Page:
Earlier today I had an exchange with @StephanieKelton. She referred me to a paper. I read the paper and it makes my point and contradicts her claim.

There is a broader lesson here about whether MMT is an alternative positive theory or normative frame. Thread.
As a positive prediction, I would say that higher interest rates reduce output and lower output reduces inflation. You can debate the magnitudes but I would use those signs.

That is separate from the normative question of whether one should raise rates, target inflation, etc.
@StephanieKelton appeared to have the opposite positive prediction: "Have you considered the possibility that raising rates might move inflation higher?"

I said "No" and she cited a paper with a theoretical model and empirical estimates that *contradict* her positive statement.
Specifically, the model in the paper is relatively standard and it assumes that high/rising interest rates reduce output (equation 1, the rising term is the non-standard part) & lower output lowers inflation (equation 3).
The authors also show empirical vector autoregression (VAR) that are consistent with this model (although unfortunately they do not show the full set of results).
So much for the positive part.

Now let's get to policy. The modeling exercise does indeed find that assuming a certain model, certain parameters, and certain form of Fed policy, that inflation targeting will *create* excessive output volatility.
This is not an especially novel finding. It is a staple of research from Milton Friedman in the 1950s to a huge number of Fed papers to assume model different Fed reaction functions and assess their impact on inflation and output volatility.
This paper, in particular, only models a very particular form of inflation targeting that has little/no support anywhere, specifically the Fed sets the interest rate level based on solely on inflation (see equation 2).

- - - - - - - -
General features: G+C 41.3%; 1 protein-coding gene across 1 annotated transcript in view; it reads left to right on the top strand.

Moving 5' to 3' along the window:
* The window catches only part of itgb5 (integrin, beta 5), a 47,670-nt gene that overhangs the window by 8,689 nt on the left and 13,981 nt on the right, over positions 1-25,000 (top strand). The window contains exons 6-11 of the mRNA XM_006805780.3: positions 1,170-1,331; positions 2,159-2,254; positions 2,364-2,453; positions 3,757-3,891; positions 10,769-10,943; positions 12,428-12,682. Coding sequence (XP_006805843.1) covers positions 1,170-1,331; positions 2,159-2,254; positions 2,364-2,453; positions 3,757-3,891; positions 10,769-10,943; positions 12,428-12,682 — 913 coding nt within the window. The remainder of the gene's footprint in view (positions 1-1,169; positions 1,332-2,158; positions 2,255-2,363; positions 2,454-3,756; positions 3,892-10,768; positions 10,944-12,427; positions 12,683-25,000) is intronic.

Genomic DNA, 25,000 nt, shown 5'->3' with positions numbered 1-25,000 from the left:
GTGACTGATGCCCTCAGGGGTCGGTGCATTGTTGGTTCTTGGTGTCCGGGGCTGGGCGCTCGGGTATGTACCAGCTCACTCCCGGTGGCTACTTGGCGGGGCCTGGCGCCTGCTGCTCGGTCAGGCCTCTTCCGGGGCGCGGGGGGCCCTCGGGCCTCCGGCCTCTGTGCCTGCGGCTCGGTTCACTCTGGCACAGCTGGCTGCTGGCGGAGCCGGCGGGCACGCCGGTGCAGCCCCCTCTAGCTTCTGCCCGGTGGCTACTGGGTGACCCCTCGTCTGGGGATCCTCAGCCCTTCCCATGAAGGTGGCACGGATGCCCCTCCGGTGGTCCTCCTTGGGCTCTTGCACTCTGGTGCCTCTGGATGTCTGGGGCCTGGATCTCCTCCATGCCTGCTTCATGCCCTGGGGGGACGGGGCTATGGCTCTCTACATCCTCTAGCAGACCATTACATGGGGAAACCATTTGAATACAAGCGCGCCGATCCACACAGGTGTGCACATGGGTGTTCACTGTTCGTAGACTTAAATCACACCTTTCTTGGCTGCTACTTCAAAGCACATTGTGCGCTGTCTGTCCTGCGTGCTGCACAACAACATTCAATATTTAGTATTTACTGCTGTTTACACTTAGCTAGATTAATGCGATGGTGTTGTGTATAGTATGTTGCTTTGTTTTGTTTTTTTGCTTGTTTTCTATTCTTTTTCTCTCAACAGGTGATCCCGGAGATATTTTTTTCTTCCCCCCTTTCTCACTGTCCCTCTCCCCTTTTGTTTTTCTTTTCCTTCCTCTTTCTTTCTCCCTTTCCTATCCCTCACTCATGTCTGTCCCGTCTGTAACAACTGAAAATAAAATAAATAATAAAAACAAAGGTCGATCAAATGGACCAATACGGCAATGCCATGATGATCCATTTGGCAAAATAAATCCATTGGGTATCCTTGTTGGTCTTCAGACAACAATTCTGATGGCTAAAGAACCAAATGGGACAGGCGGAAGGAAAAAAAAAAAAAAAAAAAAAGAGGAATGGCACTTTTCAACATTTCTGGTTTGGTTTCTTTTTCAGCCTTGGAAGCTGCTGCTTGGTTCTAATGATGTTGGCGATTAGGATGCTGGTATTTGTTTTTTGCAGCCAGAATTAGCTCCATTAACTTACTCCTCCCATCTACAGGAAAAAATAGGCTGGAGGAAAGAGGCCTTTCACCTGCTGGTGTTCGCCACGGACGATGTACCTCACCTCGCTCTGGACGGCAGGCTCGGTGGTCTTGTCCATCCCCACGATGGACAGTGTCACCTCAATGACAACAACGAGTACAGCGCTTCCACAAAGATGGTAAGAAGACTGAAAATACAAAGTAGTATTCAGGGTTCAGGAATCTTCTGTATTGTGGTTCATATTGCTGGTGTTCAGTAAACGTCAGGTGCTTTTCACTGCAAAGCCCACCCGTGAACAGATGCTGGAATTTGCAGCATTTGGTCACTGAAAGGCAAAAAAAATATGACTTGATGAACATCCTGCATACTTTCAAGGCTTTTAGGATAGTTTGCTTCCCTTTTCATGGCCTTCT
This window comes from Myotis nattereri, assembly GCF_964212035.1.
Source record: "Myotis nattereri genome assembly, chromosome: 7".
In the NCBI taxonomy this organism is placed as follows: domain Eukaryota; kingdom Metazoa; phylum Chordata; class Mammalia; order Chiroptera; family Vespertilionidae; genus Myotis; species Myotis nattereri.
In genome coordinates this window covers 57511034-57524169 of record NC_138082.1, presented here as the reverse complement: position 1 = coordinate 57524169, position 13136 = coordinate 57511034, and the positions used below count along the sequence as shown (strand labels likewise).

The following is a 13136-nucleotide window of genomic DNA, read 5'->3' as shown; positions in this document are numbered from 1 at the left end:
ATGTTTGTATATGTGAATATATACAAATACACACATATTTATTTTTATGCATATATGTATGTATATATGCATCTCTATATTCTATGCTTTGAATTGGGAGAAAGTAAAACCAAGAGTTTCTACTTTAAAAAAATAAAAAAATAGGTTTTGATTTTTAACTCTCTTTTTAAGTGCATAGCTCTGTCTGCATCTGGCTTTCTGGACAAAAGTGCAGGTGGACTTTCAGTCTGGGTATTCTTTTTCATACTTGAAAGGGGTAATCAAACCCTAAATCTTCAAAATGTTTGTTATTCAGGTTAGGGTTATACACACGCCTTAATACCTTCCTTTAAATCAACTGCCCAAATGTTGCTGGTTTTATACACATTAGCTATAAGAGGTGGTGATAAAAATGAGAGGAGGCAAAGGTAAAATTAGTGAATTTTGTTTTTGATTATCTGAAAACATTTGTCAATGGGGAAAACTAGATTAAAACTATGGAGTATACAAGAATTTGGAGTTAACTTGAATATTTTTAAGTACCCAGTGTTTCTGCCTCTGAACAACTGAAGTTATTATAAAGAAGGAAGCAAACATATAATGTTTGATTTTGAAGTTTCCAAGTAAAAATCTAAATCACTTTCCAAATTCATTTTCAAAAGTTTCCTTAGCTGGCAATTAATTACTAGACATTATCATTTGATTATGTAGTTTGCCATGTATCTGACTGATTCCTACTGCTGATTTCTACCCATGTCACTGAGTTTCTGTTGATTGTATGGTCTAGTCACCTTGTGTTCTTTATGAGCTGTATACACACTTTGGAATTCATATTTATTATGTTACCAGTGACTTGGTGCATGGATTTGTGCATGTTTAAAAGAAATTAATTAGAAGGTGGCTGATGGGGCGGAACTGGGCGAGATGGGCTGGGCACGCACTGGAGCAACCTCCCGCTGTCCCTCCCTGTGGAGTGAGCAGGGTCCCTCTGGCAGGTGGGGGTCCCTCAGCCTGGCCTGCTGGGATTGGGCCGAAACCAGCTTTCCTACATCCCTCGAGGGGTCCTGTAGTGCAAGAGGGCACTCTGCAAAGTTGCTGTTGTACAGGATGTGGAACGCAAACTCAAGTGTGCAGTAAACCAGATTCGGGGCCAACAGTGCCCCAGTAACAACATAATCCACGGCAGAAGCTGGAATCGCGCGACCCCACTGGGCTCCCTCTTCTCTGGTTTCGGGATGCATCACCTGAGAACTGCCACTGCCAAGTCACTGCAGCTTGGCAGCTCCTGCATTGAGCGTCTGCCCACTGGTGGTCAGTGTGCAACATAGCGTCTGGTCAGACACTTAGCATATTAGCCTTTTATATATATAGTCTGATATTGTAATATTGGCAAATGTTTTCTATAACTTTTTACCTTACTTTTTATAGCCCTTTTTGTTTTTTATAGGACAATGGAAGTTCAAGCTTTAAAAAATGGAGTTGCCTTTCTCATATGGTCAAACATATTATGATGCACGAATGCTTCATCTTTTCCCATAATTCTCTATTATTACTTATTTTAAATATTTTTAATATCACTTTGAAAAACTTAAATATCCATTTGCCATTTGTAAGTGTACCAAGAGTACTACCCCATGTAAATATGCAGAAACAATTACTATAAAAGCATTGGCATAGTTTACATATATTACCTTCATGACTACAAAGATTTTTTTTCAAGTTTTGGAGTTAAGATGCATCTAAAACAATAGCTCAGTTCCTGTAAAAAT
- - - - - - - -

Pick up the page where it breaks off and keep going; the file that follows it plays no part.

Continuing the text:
The Fed's reaction function is better described as an inertial Taylor rule that both tries to avoid large changes in interest rates and also places weight on output gaps or unemployment.

I suspect the actual Fed policy would do better in this model than the strawman.
To summarize:

--The model has a relatively conventional *positive* prediction.

--It simulates & finds wanting a form of monetary policy no one supports.

--Our actual monetary policy would likely do well under the model.

--If not, some other anti-inflationary rule would.
As an addendum since this is where it all began: if we ever get to a world of 5% inflation and 2% unemployment I am going to be calling on the Fed to raise rates to lower inflation. I am not going to advocate middle class tax increases or spending cuts to control inflation.
Here is a jstor link to the published paper: jstor.org/stable/4538939

That appears to be gated, this is an earlier working paper version, don't know exactly how they differ:

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More from @jasonfurman

6 Apr
@AnnieLowrey's story on index funds misses clearly making two first order important points:

1. You should invest in them

2. Even with the growth of index funds we still devote too many resources, not too little, to price discovery in financial markets.

The merits of the "you should invest in them" advice is separable from the question of what would happen if everyone invested in them. Just like my recommendation that everyone should get their pizza from Armando's would not work if everyone actually took my recommendation.
This just doesn't scare me. Image
Read 7 tweets
31 Mar
Overall I quite like the American Jobs Plan. It is a serious proposal that would help increase economic growth, ensure growth was more fair, and raise additional revenue in a broadly reasonable manner.